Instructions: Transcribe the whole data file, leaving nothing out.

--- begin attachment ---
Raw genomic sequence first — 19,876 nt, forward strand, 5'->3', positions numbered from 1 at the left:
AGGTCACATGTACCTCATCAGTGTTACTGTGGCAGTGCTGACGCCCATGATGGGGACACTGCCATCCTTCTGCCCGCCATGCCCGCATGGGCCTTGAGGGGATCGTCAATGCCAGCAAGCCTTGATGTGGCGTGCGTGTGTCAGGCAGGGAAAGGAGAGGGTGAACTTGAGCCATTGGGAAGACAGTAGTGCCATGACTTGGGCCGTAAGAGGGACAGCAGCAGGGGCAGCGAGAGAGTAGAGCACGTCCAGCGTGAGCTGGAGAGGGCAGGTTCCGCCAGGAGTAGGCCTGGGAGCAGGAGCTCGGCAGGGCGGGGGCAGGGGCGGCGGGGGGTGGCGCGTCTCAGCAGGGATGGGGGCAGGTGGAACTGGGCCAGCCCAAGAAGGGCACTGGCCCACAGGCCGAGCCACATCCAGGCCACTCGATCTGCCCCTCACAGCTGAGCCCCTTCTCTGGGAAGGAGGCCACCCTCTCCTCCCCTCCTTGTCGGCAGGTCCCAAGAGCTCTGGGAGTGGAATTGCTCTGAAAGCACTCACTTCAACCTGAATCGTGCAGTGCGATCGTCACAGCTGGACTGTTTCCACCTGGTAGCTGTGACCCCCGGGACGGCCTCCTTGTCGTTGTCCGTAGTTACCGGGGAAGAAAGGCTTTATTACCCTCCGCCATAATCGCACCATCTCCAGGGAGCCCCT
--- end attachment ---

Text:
Raw genomic sequence first — 19,876 nt, forward strand, 5'->3', positions numbered from 1 at the left:
AGGTCACATGTACCTCATCAGTGTTACTGTGGCAGTGCTGACGCCCATGATGGGGACACTGCCATCCTTCTGCCCGCCATGCCCGCATGGGCCTTGAGGGGATCGTCAATGCCAGCAAGCCTTGATGTGGCGTGCGTGTGTCAGGCAGGGAAAGGAGAGGGTGAACTTGAGCCATTGGGAAGACAGTAGTGCCATGACTTGGGCCGTAAGAGGGACAGCAGCAGGGGCAGCGAGAGAGTAGAGCACGTCCAGCGTGAGCTGGAGAGGGCAGGTTCCGCCAGGAGTAGGCCTGGGAGCAGGAGCTCGGCAGGGCGGGGGCAGGGGCGGCGGGGGGTGGCGCGTCTCAGCAGGGATGGGGGCAGGTGGAACTGGGCCAGCCCAAGAAGGGCACTGGCCCACAGGCCGAGCCACATCCAGGCCACTCGATCTGCCCCTCACAGCTGAGCCCCTTCTCTGGGAAGGAGGCCACCCTCTCCTCCCCTCCTTGTCGGCAGGTCCCAAGAGCTCTGGGAGTGGAATTGCTCTGAAAGCACTCACTTCAACCTGAATCGTGCAGTGCGATCGTCACAGCTGGACTGTTTCCACCTGGTAGCTGTGACCCCCGGGACGGCCTCCTTGTCGTTGTCCGTAGTTACCGGGGAAGAAAGGCTTTATTACCCTCCGCCATAATCGCACCATCTCCAGGGAGCCCCT